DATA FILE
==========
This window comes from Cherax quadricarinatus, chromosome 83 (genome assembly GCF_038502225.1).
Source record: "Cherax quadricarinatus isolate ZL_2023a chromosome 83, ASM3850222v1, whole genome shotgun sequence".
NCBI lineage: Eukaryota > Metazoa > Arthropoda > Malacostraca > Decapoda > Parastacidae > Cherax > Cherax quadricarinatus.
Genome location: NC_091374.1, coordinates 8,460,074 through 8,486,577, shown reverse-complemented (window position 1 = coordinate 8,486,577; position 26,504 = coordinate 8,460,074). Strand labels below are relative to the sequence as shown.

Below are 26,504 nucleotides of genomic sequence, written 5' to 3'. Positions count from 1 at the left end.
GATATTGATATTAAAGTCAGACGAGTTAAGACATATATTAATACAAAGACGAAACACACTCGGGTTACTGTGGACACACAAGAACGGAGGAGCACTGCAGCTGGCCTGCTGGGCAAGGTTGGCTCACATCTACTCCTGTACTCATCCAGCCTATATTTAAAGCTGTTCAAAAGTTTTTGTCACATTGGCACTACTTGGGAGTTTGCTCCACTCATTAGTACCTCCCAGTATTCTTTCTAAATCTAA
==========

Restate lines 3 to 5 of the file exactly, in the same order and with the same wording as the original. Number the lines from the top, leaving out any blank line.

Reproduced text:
NCBI lineage: Eukaryota > Metazoa > Arthropoda > Malacostraca > Decapoda > Parastacidae > Cherax > Cherax quadricarinatus.
Genome location: NC_091374.1, coordinates 8,460,074 through 8,486,577, shown reverse-complemented (window position 1 = coordinate 8,486,577; position 26,504 = coordinate 8,460,074). Strand labels below are relative to the sequence as shown.

Below are 26,504 nucleotides of genomic sequence, written 5' to 3'. Positions count from 1 at the left end.